6 June 2024

Melbourne, Australia – Leaders from Southeast Asia and Australia were Wednesday struggling to find common ground on the escalating crisis in Gaza, with nations split on a joint declaration.

The deteriorating situation in the Gaza Strip was a topic of fierce debate as leaders from the 10-nation ASEAN bloc convened in Melbourne for a three-day summit with their Australian counterparts.

With the Muslim holy month of Ramadan around the corner, the United States and a growing list of nations have been stepping up efforts to secure some kind of pause in fighting.

A draft joint ASEAN-Australian statement, obtained by AFP, showed there was broad agreement behind a call for “an immediate and durable humanitarian ceasefire”.

“We condemn attacks against all civilians and civilian infrastructure, leading to a further deterioration of the humanitarian crisis in Gaza including restricted access to food, water, and other basic needs,” the latest draft read.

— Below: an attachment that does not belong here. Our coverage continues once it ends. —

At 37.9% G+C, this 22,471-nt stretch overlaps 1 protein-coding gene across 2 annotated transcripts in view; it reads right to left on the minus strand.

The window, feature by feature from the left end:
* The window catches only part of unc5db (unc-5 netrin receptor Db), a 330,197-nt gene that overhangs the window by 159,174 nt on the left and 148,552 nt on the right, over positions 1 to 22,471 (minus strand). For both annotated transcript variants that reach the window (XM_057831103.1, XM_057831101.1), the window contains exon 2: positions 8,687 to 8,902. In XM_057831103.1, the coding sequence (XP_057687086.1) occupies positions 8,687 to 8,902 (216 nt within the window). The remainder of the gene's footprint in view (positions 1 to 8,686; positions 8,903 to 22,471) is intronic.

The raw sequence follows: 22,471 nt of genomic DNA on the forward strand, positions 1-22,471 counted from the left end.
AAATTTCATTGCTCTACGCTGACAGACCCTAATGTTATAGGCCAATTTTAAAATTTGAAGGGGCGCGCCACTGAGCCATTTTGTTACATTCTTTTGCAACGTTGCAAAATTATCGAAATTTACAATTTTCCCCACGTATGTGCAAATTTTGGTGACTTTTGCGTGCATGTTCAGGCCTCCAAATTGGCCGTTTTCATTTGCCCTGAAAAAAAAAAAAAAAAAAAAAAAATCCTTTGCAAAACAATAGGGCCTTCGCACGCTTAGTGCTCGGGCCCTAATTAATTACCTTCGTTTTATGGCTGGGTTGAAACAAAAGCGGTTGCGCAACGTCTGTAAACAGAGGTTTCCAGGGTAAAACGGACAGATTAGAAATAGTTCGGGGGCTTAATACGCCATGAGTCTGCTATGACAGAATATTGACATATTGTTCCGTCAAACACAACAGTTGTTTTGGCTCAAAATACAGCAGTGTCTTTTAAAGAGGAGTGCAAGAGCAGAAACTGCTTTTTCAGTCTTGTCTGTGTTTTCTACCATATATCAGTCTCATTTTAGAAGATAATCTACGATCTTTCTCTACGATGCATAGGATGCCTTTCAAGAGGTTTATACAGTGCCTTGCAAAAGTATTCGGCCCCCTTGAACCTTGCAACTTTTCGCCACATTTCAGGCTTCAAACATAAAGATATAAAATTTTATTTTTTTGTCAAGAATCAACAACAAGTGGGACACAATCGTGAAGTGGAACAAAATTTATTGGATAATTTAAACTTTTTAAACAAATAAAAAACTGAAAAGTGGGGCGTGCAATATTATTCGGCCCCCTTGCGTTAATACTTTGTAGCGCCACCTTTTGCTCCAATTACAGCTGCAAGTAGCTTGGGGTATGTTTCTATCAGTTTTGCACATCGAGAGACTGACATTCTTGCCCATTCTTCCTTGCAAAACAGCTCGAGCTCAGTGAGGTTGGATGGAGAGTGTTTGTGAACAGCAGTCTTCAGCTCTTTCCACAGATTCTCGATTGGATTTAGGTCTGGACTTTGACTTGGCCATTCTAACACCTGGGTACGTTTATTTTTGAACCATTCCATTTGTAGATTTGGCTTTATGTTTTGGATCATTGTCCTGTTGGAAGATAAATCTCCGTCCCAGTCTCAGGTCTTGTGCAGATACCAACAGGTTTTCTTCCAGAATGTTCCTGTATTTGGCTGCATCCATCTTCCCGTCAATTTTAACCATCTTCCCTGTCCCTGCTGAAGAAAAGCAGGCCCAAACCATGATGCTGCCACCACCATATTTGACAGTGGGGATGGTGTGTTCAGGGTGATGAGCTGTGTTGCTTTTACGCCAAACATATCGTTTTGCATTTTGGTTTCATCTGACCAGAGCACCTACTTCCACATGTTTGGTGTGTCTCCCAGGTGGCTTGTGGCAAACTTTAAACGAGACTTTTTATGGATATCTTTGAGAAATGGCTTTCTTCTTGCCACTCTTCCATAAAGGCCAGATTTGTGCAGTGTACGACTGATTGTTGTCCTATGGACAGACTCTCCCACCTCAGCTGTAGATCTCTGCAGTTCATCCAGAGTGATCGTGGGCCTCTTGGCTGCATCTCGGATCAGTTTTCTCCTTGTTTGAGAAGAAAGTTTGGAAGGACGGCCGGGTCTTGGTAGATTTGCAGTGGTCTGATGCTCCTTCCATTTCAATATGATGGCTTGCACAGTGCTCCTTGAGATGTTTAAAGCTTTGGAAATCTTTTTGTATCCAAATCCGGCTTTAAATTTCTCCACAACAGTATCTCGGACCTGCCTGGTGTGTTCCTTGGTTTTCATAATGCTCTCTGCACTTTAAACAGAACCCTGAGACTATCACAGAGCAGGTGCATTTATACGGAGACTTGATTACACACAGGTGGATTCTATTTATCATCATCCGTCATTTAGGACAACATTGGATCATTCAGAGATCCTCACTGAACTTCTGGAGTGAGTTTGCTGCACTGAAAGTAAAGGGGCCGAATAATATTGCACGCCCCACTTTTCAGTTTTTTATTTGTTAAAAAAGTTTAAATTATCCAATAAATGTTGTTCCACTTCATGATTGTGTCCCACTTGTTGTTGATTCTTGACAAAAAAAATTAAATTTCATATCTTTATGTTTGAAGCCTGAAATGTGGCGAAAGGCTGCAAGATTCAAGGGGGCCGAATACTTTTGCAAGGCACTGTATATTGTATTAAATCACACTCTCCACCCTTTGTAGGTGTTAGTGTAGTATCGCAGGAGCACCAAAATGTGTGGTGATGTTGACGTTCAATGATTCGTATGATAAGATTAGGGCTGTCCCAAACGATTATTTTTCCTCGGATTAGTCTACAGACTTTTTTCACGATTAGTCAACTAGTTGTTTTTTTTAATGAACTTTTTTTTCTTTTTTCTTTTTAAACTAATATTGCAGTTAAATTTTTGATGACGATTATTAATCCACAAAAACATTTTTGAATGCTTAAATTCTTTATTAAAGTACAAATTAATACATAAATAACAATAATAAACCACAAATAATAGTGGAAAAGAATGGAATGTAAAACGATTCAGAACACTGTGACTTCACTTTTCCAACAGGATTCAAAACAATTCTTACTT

A working draft of the joint declaration earlier in the week hinted at the deep divisions on display behind closed doors.

Singapore baulked at a suggestion to condemn “the use of starvation” in the Gaza Strip, language likely to infuriate Israel.

Diplomats also argued over whether the statement should call for a total ceasefire — or a more temporary “humanitarian” pause.

Southeast Asia is home to some 40 percent of the world’s Muslim population, and ASEAN heavyweights Indonesia and Malaysia are staunch supporters of the Palestinian cause.

But other influential ASEAN nations such as Singapore have closer ties with Israel — and are less eager to stoke controversy.

by Agence France-Presse